T-Mobile eyes 6 GHz band for Wi-Fi tests, cites FWA service

Given T-Mobile’s recent history of arguing for more licensed spectrum, it’s easy to forget how much unlicensed spectrum plays into its overall strategy.

But a recent application before the FCC serves as a reminder of that.

T-Mobile is asking for special temporary authority (STA) to operate on spectrum in the 6110-6190 MHz portion of the 5925-7125 MHz (6 GHz) band in and around the areas of Alexandria and Falls Church, Virginia.

The application lists an ideal start date of April 11, but that’s come and gone, and the paperwork remains pending at the FCC. The end date for the tests is listed as September 1, 2022.

In its application, T-Mobile reminded the commission that it has a long history of using unlicensed spectrum and Wi-Fi as “an essential component” of its network. T-Mobile has used unlicensed spectrum as a means to offload traffic, as many carriers have done to manage traffic and keep cellular networks from overloading.

It was also one of the first carriers to offer customers “cutting-edge technologies” like nationwide Voice over LTE (VoLTE) and next-generation Wi-Fi calling, the “un-carrier” told the commission.

Implications for 5G Home service

More recently, T-Mobile launched its 5G Home Internet service, which is currently available to more than 30 million households worldwide. T-Mobile noted that its 5G Home Internet service uses a 5G Gateway device that converts next-generation 5G signals to Wi-Fi and provides a Wi-Fi signal accessible by all devices in a customer’s home.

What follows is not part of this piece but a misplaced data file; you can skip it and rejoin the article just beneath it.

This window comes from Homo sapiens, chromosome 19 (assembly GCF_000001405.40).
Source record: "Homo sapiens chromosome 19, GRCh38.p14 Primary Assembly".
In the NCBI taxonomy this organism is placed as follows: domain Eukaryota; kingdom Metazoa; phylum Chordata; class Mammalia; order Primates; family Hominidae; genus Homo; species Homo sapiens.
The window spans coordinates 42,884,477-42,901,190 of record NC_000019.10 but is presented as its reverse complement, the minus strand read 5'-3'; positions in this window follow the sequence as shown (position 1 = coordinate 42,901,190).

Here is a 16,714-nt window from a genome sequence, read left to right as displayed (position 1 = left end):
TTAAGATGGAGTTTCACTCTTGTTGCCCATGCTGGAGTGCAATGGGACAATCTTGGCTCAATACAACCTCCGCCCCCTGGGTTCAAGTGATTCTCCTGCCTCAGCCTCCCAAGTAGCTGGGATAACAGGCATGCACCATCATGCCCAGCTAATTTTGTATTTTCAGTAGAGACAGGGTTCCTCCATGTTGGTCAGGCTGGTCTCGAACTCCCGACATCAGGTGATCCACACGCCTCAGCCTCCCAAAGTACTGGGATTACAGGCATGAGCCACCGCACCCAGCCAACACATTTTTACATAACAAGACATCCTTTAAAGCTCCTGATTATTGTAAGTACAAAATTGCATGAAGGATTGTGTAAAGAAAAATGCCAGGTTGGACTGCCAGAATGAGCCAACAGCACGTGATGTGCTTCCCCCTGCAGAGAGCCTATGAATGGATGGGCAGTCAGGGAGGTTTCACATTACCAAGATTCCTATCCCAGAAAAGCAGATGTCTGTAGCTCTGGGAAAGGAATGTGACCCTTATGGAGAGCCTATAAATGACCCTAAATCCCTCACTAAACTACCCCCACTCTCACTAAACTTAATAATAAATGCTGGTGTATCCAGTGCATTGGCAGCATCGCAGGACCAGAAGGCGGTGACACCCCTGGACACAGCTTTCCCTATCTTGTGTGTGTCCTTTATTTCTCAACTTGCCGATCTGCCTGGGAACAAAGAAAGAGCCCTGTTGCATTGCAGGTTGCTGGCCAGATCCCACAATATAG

With that as the backdrop, T-Mobile wants an STA to evaluate additional Wi-Fi 6 capabilities and performance using the 6 GHz spectrum band. That will enable it to test and optimize its network to “ensure that any future use of the spectrum by T-Mobile for its Wi-Fi 6 services does not cause harmful interference to incumbents” while the FCC continues its process for authorizing Automated Frequency Coordination (AFC) systems that will manage users in the 6 GHz band.

In addition, “it will allow T-Mobile to more promptly expand and enhance its Home Internet service, which is more important now than ever to meet the skyrocketing demand for broadband services created by the pandemic,” the operator stated.

Specifically, T-Mobile proposes to use a single fixed access point in two areas: the Southern Towers Apartments in Alexandria, Virginia, and the Cavalier Club Apartments in Falls Church, Virginia. The application notes that the power level T-Mobile plans to use falls “well below” the power level of other operators that have recently been granted STAs to operate in the 6 GHz band.

Before the FCC decided to make the full 1,200 megahertz of spectrum in the 6 GHz band available for unlicensed use, T-Mobile was arguing that at least a portion of the 6 GHz band should be made available for licensed use.